Army on the front line of environmental defence

In Afghanistan, Lt.-Col. Doug Claggett’s mission was to protect the population from insurgents. Now as commander of one the country’s biggest training bases he’s still a guardian, but for a whole set of endangered species and tracts of wilderness.

In Afghanistan, Lt.-Col. Doug Claggett’s mission was to protect the population from insurgents. Now as commander of one the country’s biggest training bases he’s still a guardian, but for a whole set of endangered species and tracts of wilderness.

Claggett, who acted as chief of staff to the last Canadian task force in Kandahar, is in charge of Canadian Forces Base Suffield, Alta., which for over three decades has been at the centre of a quiet tug-of-war with the oil and gas industry.

The army is finding itself increasingly on the front line of environmental defence.

The issue has been percolating through the military, especially in light of a decision last year by the Alberta Energy Resources Conservation Board to approve 47 non-routine natural gas well applications by energy giant Cenovus.

Claggett is required to balance a trifecta of demands for access to rich resources underneath the rolling grasslands with environmental preservation and the military needs of defence research and training involving the British Army, which for decades been the principal user of the base.

One of the first briefing books plopped on his desk after he returned from overseas dealt with environmental standards and species that required protection, including burrowing owls and kangaroo rats, as well as a variety of flora and fauna.

Poisonous snakes, always unwelcome in Kandahar, are a concern in southeast Alberta, but for different reasons.

Since a portion of the base forms a breeding ground for rattlesnakes, the military has to “take a lot of considerations and briefings with soldiers to make sure that they pay attention as they’re driving along the road, because the snakes like to go on the roads, and not to run over them,” said Claggett.

“You think you’re going to be worrying about this building and that road, and the electricity here. Quite frankly one of the major issues that took up a lot of my initial time and effort was to learn exactly about the unique environment issues here on Suffield.”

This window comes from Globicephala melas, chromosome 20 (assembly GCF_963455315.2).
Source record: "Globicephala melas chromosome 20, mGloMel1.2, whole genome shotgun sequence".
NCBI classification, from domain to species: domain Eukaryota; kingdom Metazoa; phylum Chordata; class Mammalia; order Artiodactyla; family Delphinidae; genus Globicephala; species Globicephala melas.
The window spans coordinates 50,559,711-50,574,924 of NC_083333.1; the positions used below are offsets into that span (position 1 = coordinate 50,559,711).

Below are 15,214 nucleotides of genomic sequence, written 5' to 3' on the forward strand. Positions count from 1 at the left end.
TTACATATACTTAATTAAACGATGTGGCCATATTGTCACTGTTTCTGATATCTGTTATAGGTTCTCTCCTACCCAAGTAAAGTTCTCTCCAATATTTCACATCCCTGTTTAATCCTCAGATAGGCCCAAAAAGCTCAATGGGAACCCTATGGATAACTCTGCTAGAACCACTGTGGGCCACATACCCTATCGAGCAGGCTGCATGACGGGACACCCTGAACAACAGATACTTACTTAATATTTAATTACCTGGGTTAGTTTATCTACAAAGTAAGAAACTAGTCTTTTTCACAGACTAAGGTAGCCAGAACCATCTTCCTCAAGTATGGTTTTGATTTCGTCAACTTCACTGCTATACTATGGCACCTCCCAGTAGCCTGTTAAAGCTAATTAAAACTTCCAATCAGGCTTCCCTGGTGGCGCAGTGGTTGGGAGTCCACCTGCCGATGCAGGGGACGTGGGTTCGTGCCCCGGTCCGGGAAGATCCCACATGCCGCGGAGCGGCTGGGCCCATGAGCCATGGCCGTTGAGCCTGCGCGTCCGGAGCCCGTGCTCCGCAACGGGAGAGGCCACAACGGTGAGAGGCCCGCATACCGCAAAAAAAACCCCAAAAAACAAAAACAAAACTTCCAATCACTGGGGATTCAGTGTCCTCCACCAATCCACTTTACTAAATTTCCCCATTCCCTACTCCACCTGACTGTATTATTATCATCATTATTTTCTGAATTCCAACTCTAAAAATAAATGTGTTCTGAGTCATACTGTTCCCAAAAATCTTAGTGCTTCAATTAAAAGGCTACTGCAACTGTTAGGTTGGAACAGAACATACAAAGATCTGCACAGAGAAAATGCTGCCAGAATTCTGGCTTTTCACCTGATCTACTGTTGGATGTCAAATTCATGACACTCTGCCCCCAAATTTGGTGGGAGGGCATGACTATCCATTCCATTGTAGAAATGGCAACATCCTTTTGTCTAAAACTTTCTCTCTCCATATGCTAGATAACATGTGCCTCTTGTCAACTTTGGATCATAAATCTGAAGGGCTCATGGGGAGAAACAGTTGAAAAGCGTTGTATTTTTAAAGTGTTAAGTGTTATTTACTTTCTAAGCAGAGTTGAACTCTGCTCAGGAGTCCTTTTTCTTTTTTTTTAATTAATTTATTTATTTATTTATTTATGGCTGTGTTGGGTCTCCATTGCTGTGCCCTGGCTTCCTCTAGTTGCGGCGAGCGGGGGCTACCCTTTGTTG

Despite being given the green light by the provincial board, Cenovus has not drilled any wells, partly because of the rock-bottom price of natural gas and partly because of restrictions imposed by the military.

“It’s still an important development for us, but we’re not moving quickly to try and develop them with gas prices where they are,” said Brett Harris, a spokesman for the energy company.

In certain areas, National Defence has capped the number of “surface disturbances” at 16 — something that has irked the industry because the definition of a disturbance remains fuzzy.

“That’s still an issue we’re trying to work out with the base and the Department of National Defence,” said Harris. “From our point of view it’s an arbitrary designation.”

The military acknowledges the limit is precautionary and it’s studying the impact.

But there is sustained pressure on National Defence, which is ultimately responsible for the land, to keep the industry at bay, especially in light of an Encana sweet gas well blowout at the base in October 2008.

That incident followed a 90-barrel oil spill the month before at a nearby abandoned Harvest Energy well.

The industry applied in 2009 for permission to drill new wells in the National Wildlife Area of the base, something an environmental review panel found would interfere with the conservation mandate of the region.

Claggett’s predecessor, Lt.-Col. Malcolm Bruce, told hearings that the plan — effectively doubling the number of wells on base property — would clash with training and place a strain on the environment.

The military has focused on developing a sustainable management plan for the base — something Claggett said he hopes to have wrapped up within two years.

“The better part of my career has been around taking care of federal land and basically the people’s land,” he said. “We have a duty and responsibility to take care of it on behalf of them.”

The irony is that one portion of the base — approximately 2,600 square kilometres — was used from the 1940s to the 1960s as a testing range for chemical weapons.

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